The final scene presented the main heroes standing proudly at a rebel celebration. They each receive medals, which is a nice touch. But upon closer inspection, fans were horrified to notice that Chewbacca didn’t get one!
How Could This Be?
How could George Lucas and his team be so cruel? Warsies pointed out that Chewbacca was a favorite character. It wasn’t like he was Jar Jar Binks, whom everyone was grateful to see moved out of the main storyline.
There is also the fact that Chewie was a very personal character for George. His dog Indiana provided the initial spark of inspiration for the character, so it seemed strange that the creator would shove him aside.
Original Chewie actor Peter Mayhew met tons of sci-fi buffs outraged by this slight, but he had a pretty reasonable take on the matter. He theorized that because Carrie Fisher wasn’t tall enough to place a medal around his neck, they just skipped him.
After all, the first Star Wars installment had a relatively low $11 million budget. Relying on practical effects for space sequences and the famous opening crawl, producers very well could have saved a few bucks by not buying Chewbacca a medal.
The Chief’s Explanation
However, Lucas rarely admitted that any story detail came down to production finances. He instead suggested that a cultural ideology propelled their decision to not have Chewbacca wear a medal. This explanation really divided fans.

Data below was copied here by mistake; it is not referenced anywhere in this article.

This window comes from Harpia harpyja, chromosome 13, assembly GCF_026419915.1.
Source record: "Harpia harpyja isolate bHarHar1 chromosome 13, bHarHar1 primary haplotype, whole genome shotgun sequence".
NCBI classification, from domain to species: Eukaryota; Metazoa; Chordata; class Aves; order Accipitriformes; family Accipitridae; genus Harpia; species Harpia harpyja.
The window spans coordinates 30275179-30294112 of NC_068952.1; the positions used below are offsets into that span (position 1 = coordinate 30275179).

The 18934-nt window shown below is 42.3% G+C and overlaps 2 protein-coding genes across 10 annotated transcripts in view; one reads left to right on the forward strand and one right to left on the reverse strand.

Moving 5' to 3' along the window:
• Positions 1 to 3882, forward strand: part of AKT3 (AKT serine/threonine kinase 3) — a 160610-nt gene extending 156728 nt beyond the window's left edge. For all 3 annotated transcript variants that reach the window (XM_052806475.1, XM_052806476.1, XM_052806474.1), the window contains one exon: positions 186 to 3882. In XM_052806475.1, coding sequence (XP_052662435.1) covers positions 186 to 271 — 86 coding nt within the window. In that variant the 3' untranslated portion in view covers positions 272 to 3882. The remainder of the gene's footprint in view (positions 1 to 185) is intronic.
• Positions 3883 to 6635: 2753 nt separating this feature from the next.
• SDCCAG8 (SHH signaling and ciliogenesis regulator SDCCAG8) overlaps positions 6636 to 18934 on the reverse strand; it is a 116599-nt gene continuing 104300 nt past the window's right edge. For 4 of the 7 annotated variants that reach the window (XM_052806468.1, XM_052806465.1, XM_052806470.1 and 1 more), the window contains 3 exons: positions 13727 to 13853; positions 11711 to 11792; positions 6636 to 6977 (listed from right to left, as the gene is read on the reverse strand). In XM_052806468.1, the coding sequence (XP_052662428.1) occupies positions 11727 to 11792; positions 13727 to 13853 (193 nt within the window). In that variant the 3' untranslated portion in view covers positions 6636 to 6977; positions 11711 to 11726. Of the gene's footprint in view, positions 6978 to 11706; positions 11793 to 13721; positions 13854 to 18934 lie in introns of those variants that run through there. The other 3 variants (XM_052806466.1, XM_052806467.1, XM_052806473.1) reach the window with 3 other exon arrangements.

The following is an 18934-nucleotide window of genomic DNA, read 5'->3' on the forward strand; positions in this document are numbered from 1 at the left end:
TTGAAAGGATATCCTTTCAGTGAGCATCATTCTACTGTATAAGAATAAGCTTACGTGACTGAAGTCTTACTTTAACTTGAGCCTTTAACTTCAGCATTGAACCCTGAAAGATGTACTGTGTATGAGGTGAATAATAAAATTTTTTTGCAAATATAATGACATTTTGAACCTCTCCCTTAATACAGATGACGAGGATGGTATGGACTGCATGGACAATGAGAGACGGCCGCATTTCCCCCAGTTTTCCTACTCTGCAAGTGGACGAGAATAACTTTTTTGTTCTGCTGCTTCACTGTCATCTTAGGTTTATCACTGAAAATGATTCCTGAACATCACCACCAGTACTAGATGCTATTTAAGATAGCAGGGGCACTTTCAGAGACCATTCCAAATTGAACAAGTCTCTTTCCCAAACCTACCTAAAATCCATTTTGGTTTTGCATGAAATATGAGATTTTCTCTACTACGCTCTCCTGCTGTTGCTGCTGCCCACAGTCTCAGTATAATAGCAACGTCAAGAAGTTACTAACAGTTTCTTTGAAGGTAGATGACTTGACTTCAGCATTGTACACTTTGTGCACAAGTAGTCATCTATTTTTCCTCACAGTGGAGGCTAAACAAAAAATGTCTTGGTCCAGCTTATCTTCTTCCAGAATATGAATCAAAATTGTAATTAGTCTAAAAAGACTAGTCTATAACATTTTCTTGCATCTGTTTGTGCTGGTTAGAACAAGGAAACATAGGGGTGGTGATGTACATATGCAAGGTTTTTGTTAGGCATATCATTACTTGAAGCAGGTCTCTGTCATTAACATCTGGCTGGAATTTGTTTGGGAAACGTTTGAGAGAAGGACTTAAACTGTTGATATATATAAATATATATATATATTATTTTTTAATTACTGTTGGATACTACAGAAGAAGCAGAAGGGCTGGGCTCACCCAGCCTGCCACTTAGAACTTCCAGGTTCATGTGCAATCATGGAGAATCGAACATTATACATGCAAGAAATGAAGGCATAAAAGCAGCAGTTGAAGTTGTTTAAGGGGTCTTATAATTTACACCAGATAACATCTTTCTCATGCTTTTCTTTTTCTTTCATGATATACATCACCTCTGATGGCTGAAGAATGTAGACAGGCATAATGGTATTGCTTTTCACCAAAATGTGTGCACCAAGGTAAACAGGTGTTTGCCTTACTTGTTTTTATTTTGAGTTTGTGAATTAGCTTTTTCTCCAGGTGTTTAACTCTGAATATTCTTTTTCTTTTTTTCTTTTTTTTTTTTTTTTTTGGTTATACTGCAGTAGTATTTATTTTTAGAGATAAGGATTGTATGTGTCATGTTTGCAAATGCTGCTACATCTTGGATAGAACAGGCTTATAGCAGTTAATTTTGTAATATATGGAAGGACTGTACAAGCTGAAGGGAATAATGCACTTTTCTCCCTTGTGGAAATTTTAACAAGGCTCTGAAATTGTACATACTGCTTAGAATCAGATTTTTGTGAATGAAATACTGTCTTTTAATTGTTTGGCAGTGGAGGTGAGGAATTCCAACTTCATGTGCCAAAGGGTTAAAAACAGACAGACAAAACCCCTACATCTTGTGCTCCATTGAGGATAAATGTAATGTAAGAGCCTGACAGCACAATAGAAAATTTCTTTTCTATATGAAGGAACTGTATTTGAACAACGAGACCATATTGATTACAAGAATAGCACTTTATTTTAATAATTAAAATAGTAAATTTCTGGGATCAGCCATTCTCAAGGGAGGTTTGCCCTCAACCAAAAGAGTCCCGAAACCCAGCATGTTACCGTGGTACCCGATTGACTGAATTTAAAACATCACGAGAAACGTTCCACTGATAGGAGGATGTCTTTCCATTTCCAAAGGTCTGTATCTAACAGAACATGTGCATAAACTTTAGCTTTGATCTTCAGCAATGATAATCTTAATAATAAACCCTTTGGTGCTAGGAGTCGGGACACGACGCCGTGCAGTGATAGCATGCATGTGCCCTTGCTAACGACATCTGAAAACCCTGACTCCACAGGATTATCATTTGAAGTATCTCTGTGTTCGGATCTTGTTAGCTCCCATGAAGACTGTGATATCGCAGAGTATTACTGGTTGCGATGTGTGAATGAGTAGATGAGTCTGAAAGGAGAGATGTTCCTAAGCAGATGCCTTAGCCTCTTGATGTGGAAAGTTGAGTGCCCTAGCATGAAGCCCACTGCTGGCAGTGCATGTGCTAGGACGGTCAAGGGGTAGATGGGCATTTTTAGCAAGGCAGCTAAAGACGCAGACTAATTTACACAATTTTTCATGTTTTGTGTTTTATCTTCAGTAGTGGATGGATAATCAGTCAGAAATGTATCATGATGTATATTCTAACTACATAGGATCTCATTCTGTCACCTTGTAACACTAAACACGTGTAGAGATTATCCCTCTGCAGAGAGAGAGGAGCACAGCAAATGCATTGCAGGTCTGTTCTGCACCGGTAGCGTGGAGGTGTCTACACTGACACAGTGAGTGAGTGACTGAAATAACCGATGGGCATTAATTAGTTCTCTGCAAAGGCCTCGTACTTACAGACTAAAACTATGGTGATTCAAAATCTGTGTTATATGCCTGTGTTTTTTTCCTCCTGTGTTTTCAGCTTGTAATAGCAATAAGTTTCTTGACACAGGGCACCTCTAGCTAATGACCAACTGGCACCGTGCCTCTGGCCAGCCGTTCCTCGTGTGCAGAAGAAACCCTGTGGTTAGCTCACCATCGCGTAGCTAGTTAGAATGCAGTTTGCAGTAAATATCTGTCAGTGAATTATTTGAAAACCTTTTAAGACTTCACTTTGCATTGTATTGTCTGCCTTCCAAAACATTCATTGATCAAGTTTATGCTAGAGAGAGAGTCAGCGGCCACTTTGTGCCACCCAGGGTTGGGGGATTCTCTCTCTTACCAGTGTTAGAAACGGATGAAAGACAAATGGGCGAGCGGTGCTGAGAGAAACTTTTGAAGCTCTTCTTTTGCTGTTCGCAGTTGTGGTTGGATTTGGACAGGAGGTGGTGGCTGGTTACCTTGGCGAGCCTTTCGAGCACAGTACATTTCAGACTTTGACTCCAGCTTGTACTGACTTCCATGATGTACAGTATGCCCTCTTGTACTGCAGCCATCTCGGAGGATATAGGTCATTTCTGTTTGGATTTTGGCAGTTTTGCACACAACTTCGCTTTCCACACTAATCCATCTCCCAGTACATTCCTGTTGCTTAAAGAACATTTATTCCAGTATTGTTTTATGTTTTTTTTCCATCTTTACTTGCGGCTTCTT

“Medals Don’t Really Mean Much”
The filmmaker explained, “Chewbacca wasn’t given a medal because medals don’t really mean much to Wookiees. They don’t really put too much credence in them.” He went on to assure viewers that the Wookiees held their own offscreen celebration shortly afterward.
A Marvel comic book, simply titled Chewbacca, sort of corroborated Lucas’ reasoning. Its story had the Wookiee adventuring and bonding with a girl named Zarro. At one point, he gave her a shiny rebellion medal, and Chewie certainly didn’t seem too attached to it.
With Star Wars devotees being such a passionate bunch, George’s official explanation didn’t exactly end the great Chewbacca-medal debate. A few people have gone really out of their way to correct this injustice.
For one thing, a number of convention attendees recreated the scene to include the Wookiee receiving his gleaming reward. But they weren’t the only ones to do so. Big-name talents also stepped up in this regard.
Lifetime Achievement Award
At the 1997 MTV Movie Awards, Chewbacca received a Lifetime Achievement Award. That was cool enough, but the crowd went nuts when none other than Carrie Fisher presented it to him — in the form of a huge gold medallion, no less.
With the latest batch of Star Wars films, the galaxy far, far away is at peak popularity. Fans want nothing more than to throw themselves right into the story alongside their favorite heroes and villains. Thanks to Disney, that fantasy will soon be a reality.
In 2015, Disney announced plans for a Star Wars theme park. Versions would open in both Orlando and Anaheim locations, featuring an unprecedented level of immersion. That’s what the entertainment giant claimed, anyway.
They were so tight-lipped on the exact details of experience for the next couple years you’d think they were guarding the actual Death Star plans. Once concept art and ride descriptions started to emerge, however, this idea seemed like it could really take off.
Disney Imagineer Scott Trowbridge, the supervisor of the project, shared that the park would be called Galaxy’s Edge. It would introduce a completely original Star Wars setting: Black Spire Outpost.